Chinese buyers bought $2bn of residential sites

by Manuelita Contreras15 Feb 2018

Chinese investors and developers bought $2.02bn of residential development sites – or one-third of total site sales  – in 2017, according to Knight Frank’s latest report.

The share of sales went down from the 38% recorded in 2016 but tripled since 2013, said Knight Frank in its report Chinese Developers in Australia – Market Insight 2018.

Interest in the Australian property market has continued despite government efforts in both Australia and China to tighten credit conditions, said Knight Frank’s head of residential research in Australia, Michelle Ciesielski.

The federal budget removed capital gains tax exemptions for overseas buyers last year, and the NSW government doubled the stamp duty for foreign buyers to 8% and raised the annual land tax surcharge from 0.75% to 2%. Meanwhile, the Chinese government has been stemming the flow of capital out of China.

Ciesielski said this was relaxed somewhat in mid-2017, helping boost market confidence.

But some broker firms have still seen a decline in the number of loan enquiries from foreign investors, including Chinese buyers. 

Although the reduction did not really affect his company as foreign buyers comprised a small part of its business, managing director Otto Dargan said his firm has had an influx of real estate agents approaching them to work as mortgage brokers because their off-the-plan sales have dried up.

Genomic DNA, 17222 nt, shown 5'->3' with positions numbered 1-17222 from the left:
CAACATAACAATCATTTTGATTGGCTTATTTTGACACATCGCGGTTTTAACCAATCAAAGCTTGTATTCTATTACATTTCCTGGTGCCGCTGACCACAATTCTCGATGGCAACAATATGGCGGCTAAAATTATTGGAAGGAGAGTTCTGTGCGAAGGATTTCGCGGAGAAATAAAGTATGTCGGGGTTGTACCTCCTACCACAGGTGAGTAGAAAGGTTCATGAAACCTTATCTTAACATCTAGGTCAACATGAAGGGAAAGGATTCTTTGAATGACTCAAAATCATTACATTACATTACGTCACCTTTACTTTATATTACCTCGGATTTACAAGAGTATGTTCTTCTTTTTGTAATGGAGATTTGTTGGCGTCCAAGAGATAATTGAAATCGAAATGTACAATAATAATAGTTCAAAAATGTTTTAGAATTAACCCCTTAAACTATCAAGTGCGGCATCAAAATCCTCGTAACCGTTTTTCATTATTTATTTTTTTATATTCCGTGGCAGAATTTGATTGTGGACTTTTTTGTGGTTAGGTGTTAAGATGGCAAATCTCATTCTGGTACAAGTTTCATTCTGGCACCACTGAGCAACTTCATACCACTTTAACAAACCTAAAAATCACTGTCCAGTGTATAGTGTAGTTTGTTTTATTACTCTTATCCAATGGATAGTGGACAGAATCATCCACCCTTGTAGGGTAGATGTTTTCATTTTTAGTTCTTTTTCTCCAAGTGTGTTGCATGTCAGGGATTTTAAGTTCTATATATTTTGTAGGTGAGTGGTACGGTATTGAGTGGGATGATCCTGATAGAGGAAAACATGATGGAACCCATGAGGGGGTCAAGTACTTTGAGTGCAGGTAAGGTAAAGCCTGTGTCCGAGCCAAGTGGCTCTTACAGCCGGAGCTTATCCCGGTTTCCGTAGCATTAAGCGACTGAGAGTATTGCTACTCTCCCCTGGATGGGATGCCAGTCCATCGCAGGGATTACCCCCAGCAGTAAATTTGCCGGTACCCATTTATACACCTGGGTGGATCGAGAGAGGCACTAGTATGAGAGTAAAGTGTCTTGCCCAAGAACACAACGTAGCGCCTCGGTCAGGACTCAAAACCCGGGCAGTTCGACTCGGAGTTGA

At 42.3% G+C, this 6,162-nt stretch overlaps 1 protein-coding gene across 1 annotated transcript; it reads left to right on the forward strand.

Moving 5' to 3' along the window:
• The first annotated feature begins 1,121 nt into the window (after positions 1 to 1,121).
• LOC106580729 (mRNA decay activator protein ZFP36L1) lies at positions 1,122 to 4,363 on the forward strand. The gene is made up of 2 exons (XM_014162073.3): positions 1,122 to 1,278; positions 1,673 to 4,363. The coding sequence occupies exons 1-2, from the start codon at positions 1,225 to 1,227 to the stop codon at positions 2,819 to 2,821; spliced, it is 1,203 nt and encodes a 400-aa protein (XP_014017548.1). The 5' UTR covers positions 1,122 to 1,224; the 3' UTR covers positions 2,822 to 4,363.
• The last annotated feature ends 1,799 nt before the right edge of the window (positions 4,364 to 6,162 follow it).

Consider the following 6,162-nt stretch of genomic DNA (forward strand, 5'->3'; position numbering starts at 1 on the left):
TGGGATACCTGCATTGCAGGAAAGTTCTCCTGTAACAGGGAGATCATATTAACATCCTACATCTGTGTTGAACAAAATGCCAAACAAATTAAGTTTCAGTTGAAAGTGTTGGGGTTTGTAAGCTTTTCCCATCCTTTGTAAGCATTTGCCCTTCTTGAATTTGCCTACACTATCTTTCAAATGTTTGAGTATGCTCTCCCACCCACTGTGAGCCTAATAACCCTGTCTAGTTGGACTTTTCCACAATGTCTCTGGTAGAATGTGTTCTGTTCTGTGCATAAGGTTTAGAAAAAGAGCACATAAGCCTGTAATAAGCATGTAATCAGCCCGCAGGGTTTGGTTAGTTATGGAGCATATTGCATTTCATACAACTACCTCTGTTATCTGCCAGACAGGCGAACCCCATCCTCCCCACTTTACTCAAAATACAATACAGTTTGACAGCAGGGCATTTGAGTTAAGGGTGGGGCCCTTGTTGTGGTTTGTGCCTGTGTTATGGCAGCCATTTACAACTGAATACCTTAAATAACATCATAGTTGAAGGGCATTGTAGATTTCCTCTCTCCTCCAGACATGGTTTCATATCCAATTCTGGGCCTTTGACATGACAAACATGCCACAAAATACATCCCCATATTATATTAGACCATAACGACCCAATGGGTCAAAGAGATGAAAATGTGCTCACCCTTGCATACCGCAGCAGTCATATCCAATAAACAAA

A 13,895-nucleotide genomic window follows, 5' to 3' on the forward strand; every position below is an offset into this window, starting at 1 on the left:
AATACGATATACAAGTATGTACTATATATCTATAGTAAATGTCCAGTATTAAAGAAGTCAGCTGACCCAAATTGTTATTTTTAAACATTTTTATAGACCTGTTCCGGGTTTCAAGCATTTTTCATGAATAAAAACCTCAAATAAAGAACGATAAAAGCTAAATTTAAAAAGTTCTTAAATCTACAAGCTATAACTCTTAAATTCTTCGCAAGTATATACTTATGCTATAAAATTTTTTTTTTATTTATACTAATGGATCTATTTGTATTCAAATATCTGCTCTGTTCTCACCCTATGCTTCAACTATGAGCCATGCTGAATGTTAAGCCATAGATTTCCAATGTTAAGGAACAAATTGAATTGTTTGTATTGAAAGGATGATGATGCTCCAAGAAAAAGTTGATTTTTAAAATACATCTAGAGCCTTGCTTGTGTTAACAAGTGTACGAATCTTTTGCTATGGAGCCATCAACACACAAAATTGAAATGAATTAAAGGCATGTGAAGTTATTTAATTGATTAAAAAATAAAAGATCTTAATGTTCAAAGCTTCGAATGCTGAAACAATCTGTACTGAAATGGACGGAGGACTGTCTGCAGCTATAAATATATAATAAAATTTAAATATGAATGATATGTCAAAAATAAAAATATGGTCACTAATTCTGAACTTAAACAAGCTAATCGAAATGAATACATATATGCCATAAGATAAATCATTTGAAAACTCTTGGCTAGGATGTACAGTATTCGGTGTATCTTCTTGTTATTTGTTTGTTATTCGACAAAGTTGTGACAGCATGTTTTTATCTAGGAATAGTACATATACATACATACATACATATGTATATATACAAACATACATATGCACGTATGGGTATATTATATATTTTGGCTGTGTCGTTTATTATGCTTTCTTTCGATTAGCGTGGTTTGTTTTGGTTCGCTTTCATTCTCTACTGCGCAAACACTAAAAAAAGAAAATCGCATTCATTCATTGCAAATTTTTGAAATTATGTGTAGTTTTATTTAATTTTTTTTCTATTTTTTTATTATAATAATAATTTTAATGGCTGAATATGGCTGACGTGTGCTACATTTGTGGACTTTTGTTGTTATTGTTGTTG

“So there has been a big shift in the market,” he said. 

Dargan believes the flow of business from foreign Chinese buyers will remain subdued this year and that the focus will shift to other markets that have yet to introduce a foreign citizen stamp duty. 

He said the proportion of his company’s foreign Chinese clients likely peaked at 5% and now stands at less than 1%. 

The Knight Frank report says Victoria recorded a sale of 38.7% of residential sites to Chinese buyers in 2017 – the highest share of all states.
“This follows sustained growth in population, strong residential capital gains and a relatively low total vacancy. Many developers consider that Melbourne offers better relative value when compared to Sydney," said Ciesielski.

NSW and Queensland came next, with Chinese buyers comprising 35.6% and 7.4% of their total volumes, respectively.

As Chinese developers gain experience in higher-density projects, there has been diversification in their portfolios to include medium and lower-density sites, said Knight Frank’s head of Asian markets, Australia, Dominic Ong.

“These lower-density projects have also become more popular with local developers – especially in NSW with the draft Medium Density Design Guide being released, identifying the ‘missing middle’ to encourage more low-rise, medium-density housing to be built."

He said this type of project also tends to have fewer hurdles with the tighter lending restrictions, and lowers the delivery risk to the developer.

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